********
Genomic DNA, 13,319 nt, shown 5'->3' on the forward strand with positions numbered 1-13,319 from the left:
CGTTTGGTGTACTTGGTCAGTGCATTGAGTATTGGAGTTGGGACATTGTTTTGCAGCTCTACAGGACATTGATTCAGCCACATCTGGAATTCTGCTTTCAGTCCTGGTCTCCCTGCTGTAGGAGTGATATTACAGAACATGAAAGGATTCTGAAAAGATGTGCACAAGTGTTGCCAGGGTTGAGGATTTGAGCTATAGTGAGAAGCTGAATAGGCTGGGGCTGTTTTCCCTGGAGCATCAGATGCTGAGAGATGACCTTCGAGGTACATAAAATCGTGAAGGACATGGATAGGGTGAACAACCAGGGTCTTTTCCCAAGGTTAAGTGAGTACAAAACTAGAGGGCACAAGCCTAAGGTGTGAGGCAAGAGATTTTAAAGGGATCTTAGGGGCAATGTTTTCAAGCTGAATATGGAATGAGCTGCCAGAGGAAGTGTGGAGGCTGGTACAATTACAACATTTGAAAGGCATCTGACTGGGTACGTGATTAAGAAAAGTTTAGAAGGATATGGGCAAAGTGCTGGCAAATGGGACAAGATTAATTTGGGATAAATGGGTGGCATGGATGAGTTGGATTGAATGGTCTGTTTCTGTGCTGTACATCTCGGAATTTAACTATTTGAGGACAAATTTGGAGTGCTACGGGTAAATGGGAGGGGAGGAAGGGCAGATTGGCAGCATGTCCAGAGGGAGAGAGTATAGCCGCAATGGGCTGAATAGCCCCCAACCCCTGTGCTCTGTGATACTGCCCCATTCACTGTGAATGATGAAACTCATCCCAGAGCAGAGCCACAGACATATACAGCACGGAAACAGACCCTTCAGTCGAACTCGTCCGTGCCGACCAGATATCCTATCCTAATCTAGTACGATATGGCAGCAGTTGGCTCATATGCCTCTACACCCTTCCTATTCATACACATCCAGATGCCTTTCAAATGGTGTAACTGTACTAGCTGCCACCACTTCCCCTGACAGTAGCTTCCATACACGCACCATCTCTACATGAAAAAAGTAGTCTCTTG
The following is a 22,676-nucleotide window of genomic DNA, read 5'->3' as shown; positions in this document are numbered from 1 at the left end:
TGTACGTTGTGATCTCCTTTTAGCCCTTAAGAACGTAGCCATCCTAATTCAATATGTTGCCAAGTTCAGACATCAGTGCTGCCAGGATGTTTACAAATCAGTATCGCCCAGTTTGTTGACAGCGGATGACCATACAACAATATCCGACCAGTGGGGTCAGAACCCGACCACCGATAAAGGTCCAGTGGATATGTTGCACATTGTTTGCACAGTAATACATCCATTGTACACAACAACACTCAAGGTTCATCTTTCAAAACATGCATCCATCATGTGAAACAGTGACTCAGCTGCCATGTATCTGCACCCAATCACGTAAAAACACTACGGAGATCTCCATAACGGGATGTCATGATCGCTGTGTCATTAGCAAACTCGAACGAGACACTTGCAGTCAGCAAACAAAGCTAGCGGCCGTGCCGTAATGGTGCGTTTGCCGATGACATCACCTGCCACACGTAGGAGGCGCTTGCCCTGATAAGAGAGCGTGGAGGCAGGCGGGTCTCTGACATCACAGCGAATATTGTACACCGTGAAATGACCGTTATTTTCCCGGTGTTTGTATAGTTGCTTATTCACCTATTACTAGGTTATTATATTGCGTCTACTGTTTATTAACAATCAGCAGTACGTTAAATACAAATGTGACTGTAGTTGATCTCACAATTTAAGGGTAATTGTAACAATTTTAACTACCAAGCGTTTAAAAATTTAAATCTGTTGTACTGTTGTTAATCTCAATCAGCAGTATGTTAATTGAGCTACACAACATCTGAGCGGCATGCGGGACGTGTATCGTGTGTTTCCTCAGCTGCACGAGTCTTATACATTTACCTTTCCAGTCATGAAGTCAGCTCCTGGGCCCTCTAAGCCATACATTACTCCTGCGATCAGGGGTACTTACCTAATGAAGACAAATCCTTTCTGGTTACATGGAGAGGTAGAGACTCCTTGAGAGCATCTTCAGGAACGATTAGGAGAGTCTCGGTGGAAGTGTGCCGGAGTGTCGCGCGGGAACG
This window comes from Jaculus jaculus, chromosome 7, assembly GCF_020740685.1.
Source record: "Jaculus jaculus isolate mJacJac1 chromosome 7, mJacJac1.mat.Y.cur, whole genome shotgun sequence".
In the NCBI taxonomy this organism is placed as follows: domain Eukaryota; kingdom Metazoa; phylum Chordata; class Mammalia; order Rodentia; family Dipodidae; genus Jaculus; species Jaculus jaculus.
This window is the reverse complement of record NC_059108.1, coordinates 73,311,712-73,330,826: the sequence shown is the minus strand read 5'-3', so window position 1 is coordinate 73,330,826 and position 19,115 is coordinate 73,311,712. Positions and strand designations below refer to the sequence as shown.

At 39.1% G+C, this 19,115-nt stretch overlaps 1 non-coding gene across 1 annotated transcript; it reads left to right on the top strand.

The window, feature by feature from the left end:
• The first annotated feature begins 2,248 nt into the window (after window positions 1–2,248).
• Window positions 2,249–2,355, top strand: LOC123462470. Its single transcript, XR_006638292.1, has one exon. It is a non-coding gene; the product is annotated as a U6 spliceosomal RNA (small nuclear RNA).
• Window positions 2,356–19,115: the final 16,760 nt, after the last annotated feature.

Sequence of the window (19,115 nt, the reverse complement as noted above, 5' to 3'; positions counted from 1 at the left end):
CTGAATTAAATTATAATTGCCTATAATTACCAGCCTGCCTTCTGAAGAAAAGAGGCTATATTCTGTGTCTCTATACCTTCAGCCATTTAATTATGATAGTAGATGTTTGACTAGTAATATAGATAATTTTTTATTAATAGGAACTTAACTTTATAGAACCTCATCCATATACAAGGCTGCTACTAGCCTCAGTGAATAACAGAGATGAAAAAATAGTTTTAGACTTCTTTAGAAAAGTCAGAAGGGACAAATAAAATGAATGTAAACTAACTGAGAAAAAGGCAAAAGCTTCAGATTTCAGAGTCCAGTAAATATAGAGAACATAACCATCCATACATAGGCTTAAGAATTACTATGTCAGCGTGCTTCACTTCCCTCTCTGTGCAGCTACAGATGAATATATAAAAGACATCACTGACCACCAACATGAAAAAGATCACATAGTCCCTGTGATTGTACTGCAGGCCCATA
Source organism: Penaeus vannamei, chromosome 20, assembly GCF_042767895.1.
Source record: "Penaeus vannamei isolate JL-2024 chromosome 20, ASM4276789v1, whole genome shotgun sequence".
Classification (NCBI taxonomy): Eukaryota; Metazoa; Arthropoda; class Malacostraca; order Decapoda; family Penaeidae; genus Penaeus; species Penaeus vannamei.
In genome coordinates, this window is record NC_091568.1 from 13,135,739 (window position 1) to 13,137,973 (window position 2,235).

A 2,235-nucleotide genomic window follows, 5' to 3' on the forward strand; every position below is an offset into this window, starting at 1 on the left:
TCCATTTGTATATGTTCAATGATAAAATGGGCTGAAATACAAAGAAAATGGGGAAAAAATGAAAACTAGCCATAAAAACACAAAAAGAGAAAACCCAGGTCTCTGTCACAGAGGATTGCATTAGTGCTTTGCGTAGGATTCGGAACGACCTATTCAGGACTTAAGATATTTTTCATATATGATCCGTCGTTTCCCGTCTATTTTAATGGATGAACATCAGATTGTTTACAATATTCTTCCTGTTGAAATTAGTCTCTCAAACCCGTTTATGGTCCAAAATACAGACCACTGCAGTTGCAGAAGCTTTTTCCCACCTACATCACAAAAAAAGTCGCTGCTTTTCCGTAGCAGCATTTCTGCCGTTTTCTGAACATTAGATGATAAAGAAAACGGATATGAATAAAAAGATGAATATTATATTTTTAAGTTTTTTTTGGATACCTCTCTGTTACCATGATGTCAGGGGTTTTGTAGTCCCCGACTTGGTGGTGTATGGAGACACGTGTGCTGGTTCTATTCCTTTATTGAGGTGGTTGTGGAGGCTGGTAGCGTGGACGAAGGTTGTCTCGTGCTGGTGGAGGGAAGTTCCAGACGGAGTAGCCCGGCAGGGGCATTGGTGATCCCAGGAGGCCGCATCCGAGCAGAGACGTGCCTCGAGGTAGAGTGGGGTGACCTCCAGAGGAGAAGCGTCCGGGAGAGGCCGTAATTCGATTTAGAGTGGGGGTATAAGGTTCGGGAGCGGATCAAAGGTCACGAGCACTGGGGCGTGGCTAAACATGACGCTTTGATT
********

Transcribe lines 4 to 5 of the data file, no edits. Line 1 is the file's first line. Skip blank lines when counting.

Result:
TGTACGTTGTGATCTCCTTTTAGCCCTTAAGAACGTAGCCATCCTAATTCAATATGTTGCCAAGTTCAGACATCAGTGCTGCCAGGATGTTTACAAATCAGTATCGCCCAGTTTGTTGACAGCGGATGACCATACAACAATATCCGACCAGTGGGGTCAGAACCCGACCACCGATAAAGGTCCAGTGGATATGTTGCACATTGTTTGCACAGTAATACATCCATTGTACACAACAACACTCAAGGTTCATCTTTCAAAACATGCATCCATCATGTGAAACAGTGACTCAGCTGCCATGTATCTGCACCCAATCACGTAAAAACACTACGGAGATCTCCATAACGGGATGTCATGATCGCTGTGTCATTAGCAAACTCGAACGAGACACTTGCAGTCAGCAAACAAAGCTAGCGGCCGTGCCGTAATGGTGCGTTTGCCGATGACATCACCTGCCACACGTAGGAGGCGCTTGCCCTGATAAGAGAGCGTGGAGGCAGGCGGGTCTCTGACATCACAGCGAATATTGTACACCGTGAAATGACCGTTATTTTCCCGGTGTTTGTATAGTTGCTTATTCACCTATTACTAGGTTATTATATTGCGTCTACTGTTTATTAACAATCAGCAGTACGTTAAATACAAATGTGACTGTAGTTGATCTCACAATTTAAGGGTAATTGTAACAATTTTAACTACCAAGCGTTTAAAAATTTAAATCTGTTGTACTGTTGTTAATCTCAATCAGCAGTATGTTAATTGAGCTACACAACATCTGAGCGGCATGCGGGACGTGTATCGTGTGTTTCCTCAGCTGCACGAGTCTTATACATTTACCTTTCCAGTCATGAAGTCAGCTCCTGGGCCCTCTAAGCCATACATTACTCCTGCGATCAGGGGTACTTACCTAATGAAGACAAATCCTTTCTGGTTACATGGAGAGGTAGAGACTCCTTGAGAGCATCTTCAGGAACGATTAGGAGAGTCTCGGTGGAAGTGTGCCGGAGTGTCGCGCGGGAACG
This window comes from Jaculus jaculus, chromosome 7, assembly GCF_020740685.1.